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Toronto small businesses weary from pandemic uncertainty

February 19, 2021
The Canadian Press

By Tara Deschamps

TORONTO — Trinh Ngo misses the days when her two Juxtapose gift and home goods stores would be teeming with customers sniffing candles and testing hand lotions.

The Toronto stores, which are temporarily closed while the city and three nearby regions remain under stay-at-home orders from the province, have been operating through curbside pickup for months and sometimes only eke out $50 a day in sales. Even more stressful for Ngo is the anxiety of not knowing what’s next.

“We might open. We might not. It is very up in the air and everything is possible,” said Ngo.

“If this keeps going I don’t know how long I’ll survive, but I will hold on for as long as I can until I have to close because it’s my baby.”


Looking ahead: What’s next for small business?

Non-essential retailers in Toronto and neighbouring Peel Region have been restricted to curbside pickup for more than 12 weeks, having moved into Ontario’s “grey” or lockdown stage a month before the entire province was placed under a stay-at-home advisory on Dec. 26. The restrictions are now lifted in the majority of areas, but York Region and Toronto and Peel are still shut down.

Ontario Premier Doug Ford is expected to reveal Friday whether he will loosen restrictions for Toronto, but even that announcement won’t end the uncertainty small businesses face since restrictions may be reimposed if COVID-19 case counts climb.

Small business owners say that means reopenings might be short-lived and the unpredictability they’ve lived with for close to a year now won’t go away any time soon.

“I’m constantly just scrambling, because are we going to open next week or are we not?” said Ngo.

Most of the products Juxtapose sells are impulse buys or items you want to touch before purchasing, so reopening would boosts sales, but is a lot of effort to have to repeat over and over again, she said.

Staff have to be scheduled, the store must be rearranged to allow for additional safety measures and Ngo will have to move products she previously shifted to other parts of her shops to make curbside pickup easier.

Doing those tasks on a moment’s notice is tough, she said.

Sonya D’Cunha, the owner of Helen and Hildegard herbal apothecary and artisanal beauty boutique in Toronto, agreed.

She’s had to get customers to switch back and forth between shopping online, curbside pickup and in-person numerous times during the pandemic.

While she longs to have people in her store again and sales back to normal, she’s tired of the constant restriction changes and shifts and is contemplating staying closed for in-store shopping until the city really has a handle on the virus.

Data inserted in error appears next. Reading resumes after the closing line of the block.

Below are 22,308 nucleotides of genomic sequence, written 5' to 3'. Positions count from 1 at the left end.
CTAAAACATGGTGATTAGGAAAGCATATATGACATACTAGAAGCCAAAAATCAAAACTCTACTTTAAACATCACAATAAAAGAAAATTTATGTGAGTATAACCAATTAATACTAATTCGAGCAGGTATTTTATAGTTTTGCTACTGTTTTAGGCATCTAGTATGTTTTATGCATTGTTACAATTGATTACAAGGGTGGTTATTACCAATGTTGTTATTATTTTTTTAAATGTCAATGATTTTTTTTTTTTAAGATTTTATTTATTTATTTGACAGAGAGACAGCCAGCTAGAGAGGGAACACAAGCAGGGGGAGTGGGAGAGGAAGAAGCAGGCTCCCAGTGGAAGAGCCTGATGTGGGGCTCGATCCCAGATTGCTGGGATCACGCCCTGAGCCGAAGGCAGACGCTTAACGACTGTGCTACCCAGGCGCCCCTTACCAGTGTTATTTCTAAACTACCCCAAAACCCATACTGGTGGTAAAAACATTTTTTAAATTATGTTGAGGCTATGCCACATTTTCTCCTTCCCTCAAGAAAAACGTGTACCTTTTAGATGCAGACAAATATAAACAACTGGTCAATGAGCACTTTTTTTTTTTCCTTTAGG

“It doesn’t seem like the climate in which the government is reopening us in is a better one than we were locked down originally …We may maintain a locked door,” she said.

“I’m going to play it cautiously and not necessarily change the way we’re doing things right now because, in all likelihood, there will be another lockdown.”

But not every small business can afford her approach.

At least 58,000 of them have already closed during the pandemic, said the Canadian Federation of Independent Businesses, which represents at least 110,000 small businesses across the country.

It estimates 181,000 more small businesses are at risk of closing before the end of the pandemic, putting 2.4 million jobs at risk.

However, small business owners are split on what should be done about restrictions.

About 43 per cent of the 4,701 small business owners CFIB surveyed in January want restrictions to be loosened to allow for reopening, 22 per cent think they need strengthening to protect people and 26 per cent believe public health officials have struck the right balance with their current measures.

Whenever it is permitted, Alyssa Kerbel won’t be rushing to invite customers back into her Toronto-based children’s apparel store Mini Mioche

“It is just not really worth it, unless I feel like things are back to where they were in summer,” she said, referencing a time when the city’s case numbers were low and stores and restaurants were open again.

“I don’t really want to do the back and forth between open and not open. I’d rather just ride it out.”

Kerbel shuttered Mini Mioche locations she had in Los Angeles and Toronto’s Distillery District during the pandemic. She has one showroom left, but it’s temporary closed, so for now, she’s focusing entirely on e-commerce, which has been doing well.

She knows many companies are hanging on by a thread and aren’t as well-positioned for a pandemic as Mini Mioche. She wishes there was more long-term clarity for them.

“I’m not waiting day by day to see whether or not we can reopen … but it seems very ambiguous and vague and there doesn’t seem to be a lot of information provided,” she said.

“It’s really difficult for many, many retailers. I really feel for people.”

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